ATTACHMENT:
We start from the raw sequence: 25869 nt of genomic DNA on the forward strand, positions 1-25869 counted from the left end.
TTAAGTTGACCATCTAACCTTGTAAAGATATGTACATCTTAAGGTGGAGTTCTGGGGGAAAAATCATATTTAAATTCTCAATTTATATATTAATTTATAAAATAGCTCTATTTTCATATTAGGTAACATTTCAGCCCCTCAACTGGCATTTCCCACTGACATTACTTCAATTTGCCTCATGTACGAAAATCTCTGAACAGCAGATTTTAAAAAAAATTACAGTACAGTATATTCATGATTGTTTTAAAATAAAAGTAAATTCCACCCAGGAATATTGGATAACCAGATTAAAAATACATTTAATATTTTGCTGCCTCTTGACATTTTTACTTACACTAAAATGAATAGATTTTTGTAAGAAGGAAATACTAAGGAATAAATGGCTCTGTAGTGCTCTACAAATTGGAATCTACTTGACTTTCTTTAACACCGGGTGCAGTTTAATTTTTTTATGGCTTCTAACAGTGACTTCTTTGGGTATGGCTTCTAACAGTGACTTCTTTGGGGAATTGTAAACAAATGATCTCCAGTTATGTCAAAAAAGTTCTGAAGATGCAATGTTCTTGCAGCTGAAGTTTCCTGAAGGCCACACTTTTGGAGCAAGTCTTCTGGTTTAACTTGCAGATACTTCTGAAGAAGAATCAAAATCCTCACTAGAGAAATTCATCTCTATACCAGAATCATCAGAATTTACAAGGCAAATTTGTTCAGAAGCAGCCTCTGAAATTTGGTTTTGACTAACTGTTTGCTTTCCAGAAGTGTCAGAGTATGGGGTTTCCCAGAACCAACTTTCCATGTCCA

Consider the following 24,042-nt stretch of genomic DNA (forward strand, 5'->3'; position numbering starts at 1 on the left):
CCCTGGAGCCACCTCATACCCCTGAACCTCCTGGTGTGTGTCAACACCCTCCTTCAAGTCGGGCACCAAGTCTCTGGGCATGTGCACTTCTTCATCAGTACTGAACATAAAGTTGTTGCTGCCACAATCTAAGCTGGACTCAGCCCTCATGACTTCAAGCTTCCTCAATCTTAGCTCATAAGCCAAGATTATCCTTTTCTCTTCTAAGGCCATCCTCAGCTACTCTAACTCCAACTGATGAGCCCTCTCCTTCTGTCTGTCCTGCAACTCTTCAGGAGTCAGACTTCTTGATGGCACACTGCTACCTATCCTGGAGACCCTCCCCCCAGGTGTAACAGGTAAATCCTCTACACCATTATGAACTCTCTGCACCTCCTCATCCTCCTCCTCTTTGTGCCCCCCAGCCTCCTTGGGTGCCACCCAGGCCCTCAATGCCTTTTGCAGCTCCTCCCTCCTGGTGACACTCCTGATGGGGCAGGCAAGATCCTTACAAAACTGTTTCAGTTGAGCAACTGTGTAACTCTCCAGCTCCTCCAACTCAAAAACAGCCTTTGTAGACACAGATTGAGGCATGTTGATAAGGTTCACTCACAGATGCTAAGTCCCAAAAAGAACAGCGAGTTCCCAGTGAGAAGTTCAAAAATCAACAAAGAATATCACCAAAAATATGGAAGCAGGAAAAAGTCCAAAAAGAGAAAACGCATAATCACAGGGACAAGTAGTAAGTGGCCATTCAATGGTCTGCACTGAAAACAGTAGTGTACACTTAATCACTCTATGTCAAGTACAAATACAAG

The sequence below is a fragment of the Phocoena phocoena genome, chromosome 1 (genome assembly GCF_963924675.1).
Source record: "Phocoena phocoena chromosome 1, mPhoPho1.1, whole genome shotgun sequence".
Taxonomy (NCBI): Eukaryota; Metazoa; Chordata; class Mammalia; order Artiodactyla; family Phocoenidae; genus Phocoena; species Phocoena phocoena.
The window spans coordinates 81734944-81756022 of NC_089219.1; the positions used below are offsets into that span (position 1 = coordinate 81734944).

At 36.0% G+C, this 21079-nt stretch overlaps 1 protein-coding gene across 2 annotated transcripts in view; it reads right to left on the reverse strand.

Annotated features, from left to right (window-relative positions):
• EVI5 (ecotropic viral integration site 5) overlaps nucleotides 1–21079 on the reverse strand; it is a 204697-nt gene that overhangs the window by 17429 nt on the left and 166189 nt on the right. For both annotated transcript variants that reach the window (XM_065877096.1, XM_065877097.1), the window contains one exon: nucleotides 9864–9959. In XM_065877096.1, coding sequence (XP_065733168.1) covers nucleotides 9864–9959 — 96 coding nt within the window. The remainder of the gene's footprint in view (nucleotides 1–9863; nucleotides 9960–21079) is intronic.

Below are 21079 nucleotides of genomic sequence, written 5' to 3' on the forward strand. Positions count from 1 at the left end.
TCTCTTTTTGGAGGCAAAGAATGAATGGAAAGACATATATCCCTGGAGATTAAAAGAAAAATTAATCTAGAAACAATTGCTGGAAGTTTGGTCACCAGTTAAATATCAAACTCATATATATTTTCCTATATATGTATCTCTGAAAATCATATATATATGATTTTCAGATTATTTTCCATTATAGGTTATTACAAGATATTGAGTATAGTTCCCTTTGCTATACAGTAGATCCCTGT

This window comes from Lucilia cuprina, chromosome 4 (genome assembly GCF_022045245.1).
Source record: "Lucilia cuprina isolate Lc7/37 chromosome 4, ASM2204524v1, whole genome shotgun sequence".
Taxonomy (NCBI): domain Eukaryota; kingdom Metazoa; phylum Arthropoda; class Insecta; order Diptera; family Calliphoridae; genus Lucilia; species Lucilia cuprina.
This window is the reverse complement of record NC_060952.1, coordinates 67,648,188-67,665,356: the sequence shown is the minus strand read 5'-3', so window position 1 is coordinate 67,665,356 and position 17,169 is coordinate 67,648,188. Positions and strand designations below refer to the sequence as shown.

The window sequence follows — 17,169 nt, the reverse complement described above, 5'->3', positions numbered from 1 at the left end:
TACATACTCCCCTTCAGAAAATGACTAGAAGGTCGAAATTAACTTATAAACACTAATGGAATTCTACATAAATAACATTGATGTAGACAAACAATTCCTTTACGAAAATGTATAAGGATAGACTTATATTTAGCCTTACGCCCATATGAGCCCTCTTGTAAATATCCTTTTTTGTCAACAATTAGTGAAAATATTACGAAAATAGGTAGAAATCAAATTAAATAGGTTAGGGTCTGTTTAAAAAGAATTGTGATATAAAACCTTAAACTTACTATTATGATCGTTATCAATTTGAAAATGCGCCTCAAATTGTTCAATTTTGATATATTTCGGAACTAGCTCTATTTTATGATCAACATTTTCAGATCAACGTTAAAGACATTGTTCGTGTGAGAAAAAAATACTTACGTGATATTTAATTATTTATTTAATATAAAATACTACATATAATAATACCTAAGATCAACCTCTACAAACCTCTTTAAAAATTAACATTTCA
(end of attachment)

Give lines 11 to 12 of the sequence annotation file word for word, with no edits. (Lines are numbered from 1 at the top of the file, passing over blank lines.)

• EVI5 (ecotropic viral integration site 5) overlaps nucleotides 1–21079 on the reverse strand; it is a 204697-nt gene that overhangs the window by 17429 nt on the left and 166189 nt on the right. For both annotated transcript variants that reach the window (XM_065877096.1, XM_065877097.1), the window contains one exon: nucleotides 9864–9959. In XM_065877096.1, coding sequence (XP_065733168.1) covers nucleotides 9864–9959 — 96 coding nt within the window. The remainder of the gene's footprint in view (nucleotides 1–9863; nucleotides 9960–21079) is intronic.

Below are 21079 nucleotides of genomic sequence, written 5' to 3' on the forward strand. Positions count from 1 at the left end.